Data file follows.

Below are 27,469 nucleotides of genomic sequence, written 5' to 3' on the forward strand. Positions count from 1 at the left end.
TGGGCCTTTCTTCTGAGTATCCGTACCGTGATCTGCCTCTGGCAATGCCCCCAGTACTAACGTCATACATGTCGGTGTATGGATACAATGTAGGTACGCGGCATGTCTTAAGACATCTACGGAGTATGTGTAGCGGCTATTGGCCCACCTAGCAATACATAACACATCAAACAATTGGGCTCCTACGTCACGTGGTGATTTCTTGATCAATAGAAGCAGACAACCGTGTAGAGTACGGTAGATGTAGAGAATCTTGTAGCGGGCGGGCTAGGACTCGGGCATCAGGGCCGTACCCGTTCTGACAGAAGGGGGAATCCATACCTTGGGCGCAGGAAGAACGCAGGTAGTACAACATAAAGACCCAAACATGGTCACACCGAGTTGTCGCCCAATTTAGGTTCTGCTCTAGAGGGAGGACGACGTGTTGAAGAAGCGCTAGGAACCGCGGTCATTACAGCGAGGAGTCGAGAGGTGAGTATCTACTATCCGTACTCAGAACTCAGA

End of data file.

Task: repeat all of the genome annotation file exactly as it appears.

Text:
Below are 27,469 nucleotides of genomic sequence, written 5' to 3' on the forward strand. Positions count from 1 at the left end.
TGGGCCTTTCTTCTGAGTATCCGTACCGTGATCTGCCTCTGGCAATGCCCCCAGTACTAACGTCATACATGTCGGTGTATGGATACAATGTAGGTACGCGGCATGTCTTAAGACATCTACGGAGTATGTGTAGCGGCTATTGGCCCACCTAGCAATACATAACACATCAAACAATTGGGCTCCTACGTCACGTGGTGATTTCTTGATCAATAGAAGCAGACAACCGTGTAGAGTACGGTAGATGTAGAGAATCTTGTAGCGGGCGGGCTAGGACTCGGGCATCAGGGCCGTACCCGTTCTGACAGAAGGGGGAATCCATACCTTGGGCGCAGGAAGAACGCAGGTAGTACAACATAAAGACCCAAACATGGTCACACCGAGTTGTCGCCCAATTTAGGTTCTGCTCTAGAGGGAGGACGACGTGTTGAAGAAGCGCTAGGAACCGCGGTCATTACAGCGAGGAGTCGAGAGGTGAGTATCTACTATCCGTACTCAGAACTCAGA